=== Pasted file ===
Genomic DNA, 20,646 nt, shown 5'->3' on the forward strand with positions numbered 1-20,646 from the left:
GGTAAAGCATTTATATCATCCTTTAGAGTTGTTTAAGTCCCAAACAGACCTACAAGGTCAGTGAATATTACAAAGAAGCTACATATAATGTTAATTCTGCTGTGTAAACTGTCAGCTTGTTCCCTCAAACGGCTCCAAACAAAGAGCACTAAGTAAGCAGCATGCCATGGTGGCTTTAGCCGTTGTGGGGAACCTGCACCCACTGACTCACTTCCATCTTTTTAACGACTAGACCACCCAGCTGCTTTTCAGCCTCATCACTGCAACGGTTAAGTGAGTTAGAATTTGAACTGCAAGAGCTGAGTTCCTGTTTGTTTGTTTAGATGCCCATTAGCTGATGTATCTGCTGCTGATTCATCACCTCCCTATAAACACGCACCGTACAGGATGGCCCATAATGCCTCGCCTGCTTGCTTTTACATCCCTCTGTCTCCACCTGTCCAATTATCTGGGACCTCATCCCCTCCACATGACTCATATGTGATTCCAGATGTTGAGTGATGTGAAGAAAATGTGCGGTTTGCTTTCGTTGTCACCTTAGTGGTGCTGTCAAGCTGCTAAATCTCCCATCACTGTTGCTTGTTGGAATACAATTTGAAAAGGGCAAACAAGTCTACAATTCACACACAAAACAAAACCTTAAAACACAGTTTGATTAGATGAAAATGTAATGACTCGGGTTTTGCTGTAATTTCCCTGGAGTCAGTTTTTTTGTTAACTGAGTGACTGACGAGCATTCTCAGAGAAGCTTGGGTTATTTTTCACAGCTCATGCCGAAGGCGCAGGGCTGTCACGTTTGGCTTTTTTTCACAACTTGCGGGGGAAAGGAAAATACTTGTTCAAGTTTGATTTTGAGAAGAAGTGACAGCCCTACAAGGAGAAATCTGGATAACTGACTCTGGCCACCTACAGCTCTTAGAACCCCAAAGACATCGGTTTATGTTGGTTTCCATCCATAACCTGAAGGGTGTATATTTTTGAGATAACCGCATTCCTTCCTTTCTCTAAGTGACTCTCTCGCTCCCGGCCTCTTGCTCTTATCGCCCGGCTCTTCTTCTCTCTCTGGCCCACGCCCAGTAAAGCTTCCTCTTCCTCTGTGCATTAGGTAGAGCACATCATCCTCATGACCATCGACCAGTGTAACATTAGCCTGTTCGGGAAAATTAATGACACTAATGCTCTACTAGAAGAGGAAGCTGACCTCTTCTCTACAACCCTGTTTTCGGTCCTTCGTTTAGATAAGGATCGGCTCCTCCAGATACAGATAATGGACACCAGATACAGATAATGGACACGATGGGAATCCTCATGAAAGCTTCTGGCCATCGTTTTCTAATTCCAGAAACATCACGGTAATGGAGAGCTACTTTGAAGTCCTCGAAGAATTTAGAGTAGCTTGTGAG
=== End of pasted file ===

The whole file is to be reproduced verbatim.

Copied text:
Genomic DNA, 20,646 nt, shown 5'->3' on the forward strand with positions numbered 1-20,646 from the left:
GGTAAAGCATTTATATCATCCTTTAGAGTTGTTTAAGTCCCAAACAGACCTACAAGGTCAGTGAATATTACAAAGAAGCTACATATAATGTTAATTCTGCTGTGTAAACTGTCAGCTTGTTCCCTCAAACGGCTCCAAACAAAGAGCACTAAGTAAGCAGCATGCCATGGTGGCTTTAGCCGTTGTGGGGAACCTGCACCCACTGACTCACTTCCATCTTTTTAACGACTAGACCACCCAGCTGCTTTTCAGCCTCATCACTGCAACGGTTAAGTGAGTTAGAATTTGAACTGCAAGAGCTGAGTTCCTGTTTGTTTGTTTAGATGCCCATTAGCTGATGTATCTGCTGCTGATTCATCACCTCCCTATAAACACGCACCGTACAGGATGGCCCATAATGCCTCGCCTGCTTGCTTTTACATCCCTCTGTCTCCACCTGTCCAATTATCTGGGACCTCATCCCCTCCACATGACTCATATGTGATTCCAGATGTTGAGTGATGTGAAGAAAATGTGCGGTTTGCTTTCGTTGTCACCTTAGTGGTGCTGTCAAGCTGCTAAATCTCCCATCACTGTTGCTTGTTGGAATACAATTTGAAAAGGGCAAACAAGTCTACAATTCACACACAAAACAAAACCTTAAAACACAGTTTGATTAGATGAAAATGTAATGACTCGGGTTTTGCTGTAATTTCCCTGGAGTCAGTTTTTTTGTTAACTGAGTGACTGACGAGCATTCTCAGAGAAGCTTGGGTTATTTTTCACAGCTCATGCCGAAGGCGCAGGGCTGTCACGTTTGGCTTTTTTTCACAACTTGCGGGGGAAAGGAAAATACTTGTTCAAGTTTGATTTTGAGAAGAAGTGACAGCCCTACAAGGAGAAATCTGGATAACTGACTCTGGCCACCTACAGCTCTTAGAACCCCAAAGACATCGGTTTATGTTGGTTTCCATCCATAACCTGAAGGGTGTATATTTTTGAGATAACCGCATTCCTTCCTTTCTCTAAGTGACTCTCTCGCTCCCGGCCTCTTGCTCTTATCGCCCGGCTCTTCTTCTCTCTCTGGCCCACGCCCAGTAAAGCTTCCTCTTCCTCTGTGCATTAGGTAGAGCACATCATCCTCATGACCATCGACCAGTGTAACATTAGCCTGTTCGGGAAAATTAATGACACTAATGCTCTACTAGAAGAGGAAGCTGACCTCTTCTCTACAACCCTGTTTTCGGTCCTTCGTTTAGATAAGGATCGGCTCCTCCAGATACAGATAATGGACACCAGATACAGATAATGGACACGATGGGAATCCTCATGAAAGCTTCTGGCCATCGTTTTCTAATTCCAGAAACATCACGGTAATGGAGAGCTACTTTGAAGTCCTCGAAGAATTTAGAGTAGCTTGTGAG